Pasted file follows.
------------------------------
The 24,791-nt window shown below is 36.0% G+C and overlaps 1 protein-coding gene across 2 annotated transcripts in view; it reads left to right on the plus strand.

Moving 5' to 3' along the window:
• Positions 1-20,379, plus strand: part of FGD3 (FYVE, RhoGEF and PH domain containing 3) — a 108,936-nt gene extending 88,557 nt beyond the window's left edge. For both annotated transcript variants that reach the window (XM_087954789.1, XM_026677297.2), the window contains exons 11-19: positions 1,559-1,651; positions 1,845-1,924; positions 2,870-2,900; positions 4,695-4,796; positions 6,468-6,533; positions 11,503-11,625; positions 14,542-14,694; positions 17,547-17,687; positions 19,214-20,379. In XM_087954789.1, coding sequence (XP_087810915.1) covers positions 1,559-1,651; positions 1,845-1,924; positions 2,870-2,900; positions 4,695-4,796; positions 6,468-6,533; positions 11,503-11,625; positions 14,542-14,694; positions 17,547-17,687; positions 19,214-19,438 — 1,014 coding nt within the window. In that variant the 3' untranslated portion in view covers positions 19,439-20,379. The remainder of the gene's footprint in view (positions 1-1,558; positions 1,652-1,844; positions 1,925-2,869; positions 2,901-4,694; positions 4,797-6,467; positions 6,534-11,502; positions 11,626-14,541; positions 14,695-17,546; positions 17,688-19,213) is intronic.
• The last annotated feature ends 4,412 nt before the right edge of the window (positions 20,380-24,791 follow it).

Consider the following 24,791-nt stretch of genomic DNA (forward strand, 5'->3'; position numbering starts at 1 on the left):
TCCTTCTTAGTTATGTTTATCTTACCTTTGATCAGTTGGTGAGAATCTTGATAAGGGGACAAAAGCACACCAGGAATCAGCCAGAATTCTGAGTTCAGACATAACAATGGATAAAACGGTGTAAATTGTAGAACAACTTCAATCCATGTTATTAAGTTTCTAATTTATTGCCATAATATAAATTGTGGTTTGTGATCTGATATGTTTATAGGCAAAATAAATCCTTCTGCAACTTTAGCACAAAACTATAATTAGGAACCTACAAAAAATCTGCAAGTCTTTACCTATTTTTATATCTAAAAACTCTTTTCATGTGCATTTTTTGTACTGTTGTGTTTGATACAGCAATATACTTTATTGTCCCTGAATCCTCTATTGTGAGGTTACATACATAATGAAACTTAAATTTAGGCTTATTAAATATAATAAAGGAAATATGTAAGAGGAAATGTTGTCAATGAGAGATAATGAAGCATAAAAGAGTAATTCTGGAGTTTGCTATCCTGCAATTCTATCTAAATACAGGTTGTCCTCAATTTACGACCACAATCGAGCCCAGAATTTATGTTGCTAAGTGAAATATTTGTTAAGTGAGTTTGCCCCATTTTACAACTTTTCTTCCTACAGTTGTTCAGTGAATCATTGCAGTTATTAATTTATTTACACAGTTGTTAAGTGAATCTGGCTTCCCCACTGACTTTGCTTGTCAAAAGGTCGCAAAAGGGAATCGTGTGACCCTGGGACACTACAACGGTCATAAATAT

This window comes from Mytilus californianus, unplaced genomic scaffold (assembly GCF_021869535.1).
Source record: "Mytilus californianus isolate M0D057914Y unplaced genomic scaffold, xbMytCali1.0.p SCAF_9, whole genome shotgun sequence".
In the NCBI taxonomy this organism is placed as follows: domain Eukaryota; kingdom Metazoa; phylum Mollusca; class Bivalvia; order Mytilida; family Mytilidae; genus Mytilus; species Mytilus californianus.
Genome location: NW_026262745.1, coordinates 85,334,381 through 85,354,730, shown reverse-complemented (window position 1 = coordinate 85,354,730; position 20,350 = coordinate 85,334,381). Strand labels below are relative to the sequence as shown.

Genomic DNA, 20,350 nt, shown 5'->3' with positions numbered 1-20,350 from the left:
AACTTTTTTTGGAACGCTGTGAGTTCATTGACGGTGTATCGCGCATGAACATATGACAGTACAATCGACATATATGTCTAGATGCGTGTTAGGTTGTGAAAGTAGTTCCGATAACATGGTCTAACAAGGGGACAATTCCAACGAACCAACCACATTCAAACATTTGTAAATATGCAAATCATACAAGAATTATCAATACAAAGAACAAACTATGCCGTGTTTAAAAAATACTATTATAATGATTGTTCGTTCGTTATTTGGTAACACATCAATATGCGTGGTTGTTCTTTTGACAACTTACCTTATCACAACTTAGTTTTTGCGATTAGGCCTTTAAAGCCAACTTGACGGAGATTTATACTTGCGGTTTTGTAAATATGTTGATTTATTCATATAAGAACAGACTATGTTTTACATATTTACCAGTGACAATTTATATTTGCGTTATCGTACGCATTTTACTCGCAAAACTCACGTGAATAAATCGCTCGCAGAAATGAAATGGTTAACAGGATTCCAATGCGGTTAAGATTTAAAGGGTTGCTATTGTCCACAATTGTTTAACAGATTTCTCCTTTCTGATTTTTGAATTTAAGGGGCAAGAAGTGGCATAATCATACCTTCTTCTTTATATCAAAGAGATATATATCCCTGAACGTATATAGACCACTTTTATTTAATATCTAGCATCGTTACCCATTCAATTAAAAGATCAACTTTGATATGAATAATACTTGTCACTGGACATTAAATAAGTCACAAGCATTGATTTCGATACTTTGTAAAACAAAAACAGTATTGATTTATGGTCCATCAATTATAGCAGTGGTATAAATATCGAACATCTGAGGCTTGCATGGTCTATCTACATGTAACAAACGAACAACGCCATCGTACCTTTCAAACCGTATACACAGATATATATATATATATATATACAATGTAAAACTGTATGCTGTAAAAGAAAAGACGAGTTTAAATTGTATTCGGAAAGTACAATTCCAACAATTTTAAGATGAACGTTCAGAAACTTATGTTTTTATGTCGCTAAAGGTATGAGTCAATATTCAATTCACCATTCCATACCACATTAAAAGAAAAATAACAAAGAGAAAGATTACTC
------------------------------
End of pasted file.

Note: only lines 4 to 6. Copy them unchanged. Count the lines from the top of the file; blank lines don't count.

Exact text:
• The last annotated feature ends 4,412 nt before the right edge of the window (positions 20,380-24,791 follow it).

Consider the following 24,791-nt stretch of genomic DNA (forward strand, 5'->3'; position numbering starts at 1 on the left):
TCCTTCTTAGTTATGTTTATCTTACCTTTGATCAGTTGGTGAGAATCTTGATAAGGGGACAAAAGCACACCAGGAATCAGCCAGAATTCTGAGTTCAGACATAACAATGGATAAAACGGTGTAAATTGTAGAACAACTTCAATCCATGTTATTAAGTTTCTAATTTATTGCCATAATATAAATTGTGGTTTGTGATCTGATATGTTTATAGGCAAAATAAATCCTTCTGCAACTTTAGCACAAAACTATAATTAGGAACCTACAAAAAATCTGCAAGTCTTTACCTATTTTTATATCTAAAAACTCTTTTCATGTGCATTTTTTGTACTGTTGTGTTTGATACAGCAATATACTTTATTGTCCCTGAATCCTCTATTGTGAGGTTACATACATAATGAAACTTAAATTTAGGCTTATTAAATATAATAAAGGAAATATGTAAGAGGAAATGTTGTCAATGAGAGATAATGAAGCATAAAAGAGTAATTCTGGAGTTTGCTATCCTGCAATTCTATCTAAATACAGGTTGTCCTCAATTTACGACCACAATCGAGCCCAGAATTTATGTTGCTAAGTGAAATATTTGTTAAGTGAGTTTGCCCCATTTTACAACTTTTCTTCCTACAGTTGTTCAGTGAATCATTGCAGTTATTAATTTATTTACACAGTTGTTAAGTGAATCTGGCTTCCCCACTGACTTTGCTTGTCAAAAGGTCGCAAAAGGGAATCGTGTGACCCTGGGACACTACAACGGTCATAAATAT